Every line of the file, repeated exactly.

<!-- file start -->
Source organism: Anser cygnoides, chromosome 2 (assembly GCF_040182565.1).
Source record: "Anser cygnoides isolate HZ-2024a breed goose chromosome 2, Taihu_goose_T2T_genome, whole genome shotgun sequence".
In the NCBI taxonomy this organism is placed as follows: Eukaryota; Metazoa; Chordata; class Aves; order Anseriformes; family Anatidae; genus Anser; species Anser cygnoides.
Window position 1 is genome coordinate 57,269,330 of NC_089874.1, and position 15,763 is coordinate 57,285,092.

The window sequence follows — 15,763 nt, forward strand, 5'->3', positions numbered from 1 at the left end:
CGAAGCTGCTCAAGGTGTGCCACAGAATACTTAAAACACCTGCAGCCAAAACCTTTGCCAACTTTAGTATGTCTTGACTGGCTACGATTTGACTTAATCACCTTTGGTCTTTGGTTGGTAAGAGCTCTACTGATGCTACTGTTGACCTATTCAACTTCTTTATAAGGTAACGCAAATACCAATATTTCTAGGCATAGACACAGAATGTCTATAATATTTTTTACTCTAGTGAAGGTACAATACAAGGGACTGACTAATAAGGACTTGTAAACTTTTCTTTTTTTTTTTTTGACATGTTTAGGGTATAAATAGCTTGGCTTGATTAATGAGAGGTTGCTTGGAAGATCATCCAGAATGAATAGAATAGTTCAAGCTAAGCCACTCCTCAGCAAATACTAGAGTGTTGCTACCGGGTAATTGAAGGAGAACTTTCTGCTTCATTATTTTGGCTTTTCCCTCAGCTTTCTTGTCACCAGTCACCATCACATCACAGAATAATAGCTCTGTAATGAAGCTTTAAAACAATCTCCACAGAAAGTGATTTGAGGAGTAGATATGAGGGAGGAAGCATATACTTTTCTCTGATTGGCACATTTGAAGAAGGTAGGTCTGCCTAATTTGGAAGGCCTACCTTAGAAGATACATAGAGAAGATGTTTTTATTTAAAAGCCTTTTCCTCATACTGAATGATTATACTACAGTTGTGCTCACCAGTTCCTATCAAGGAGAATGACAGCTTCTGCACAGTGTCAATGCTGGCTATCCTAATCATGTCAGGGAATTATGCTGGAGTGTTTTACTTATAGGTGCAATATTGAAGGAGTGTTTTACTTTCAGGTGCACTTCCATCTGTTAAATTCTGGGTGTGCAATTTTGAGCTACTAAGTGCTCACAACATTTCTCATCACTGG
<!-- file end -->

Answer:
Source organism: Anser cygnoides, chromosome 2 (assembly GCF_040182565.1).
Source record: "Anser cygnoides isolate HZ-2024a breed goose chromosome 2, Taihu_goose_T2T_genome, whole genome shotgun sequence".
In the NCBI taxonomy this organism is placed as follows: Eukaryota; Metazoa; Chordata; class Aves; order Anseriformes; family Anatidae; genus Anser; species Anser cygnoides.
Window position 1 is genome coordinate 57,269,330 of NC_089874.1, and position 15,763 is coordinate 57,285,092.

The window sequence follows — 15,763 nt, forward strand, 5'->3', positions numbered from 1 at the left end:
CGAAGCTGCTCAAGGTGTGCCACAGAATACTTAAAACACCTGCAGCCAAAACCTTTGCCAACTTTAGTATGTCTTGACTGGCTACGATTTGACTTAATCACCTTTGGTCTTTGGTTGGTAAGAGCTCTACTGATGCTACTGTTGACCTATTCAACTTCTTTATAAGGTAACGCAAATACCAATATTTCTAGGCATAGACACAGAATGTCTATAATATTTTTTACTCTAGTGAAGGTACAATACAAGGGACTGACTAATAAGGACTTGTAAACTTTTCTTTTTTTTTTTTTGACATGTTTAGGGTATAAATAGCTTGGCTTGATTAATGAGAGGTTGCTTGGAAGATCATCCAGAATGAATAGAATAGTTCAAGCTAAGCCACTCCTCAGCAAATACTAGAGTGTTGCTACCGGGTAATTGAAGGAGAACTTTCTGCTTCATTATTTTGGCTTTTCCCTCAGCTTTCTTGTCACCAGTCACCATCACATCACAGAATAATAGCTCTGTAATGAAGCTTTAAAACAATCTCCACAGAAAGTGATTTGAGGAGTAGATATGAGGGAGGAAGCATATACTTTTCTCTGATTGGCACATTTGAAGAAGGTAGGTCTGCCTAATTTGGAAGGCCTACCTTAGAAGATACATAGAGAAGATGTTTTTATTTAAAAGCCTTTTCCTCATACTGAATGATTATACTACAGTTGTGCTCACCAGTTCCTATCAAGGAGAATGACAGCTTCTGCACAGTGTCAATGCTGGCTATCCTAATCATGTCAGGGAATTATGCTGGAGTGTTTTACTTATAGGTGCAATATTGAAGGAGTGTTTTACTTTCAGGTGCACTTCCATCTGTTAAATTCTGGGTGTGCAATTTTGAGCTACTAAGTGCTCACAACATTTCTCATCACTGG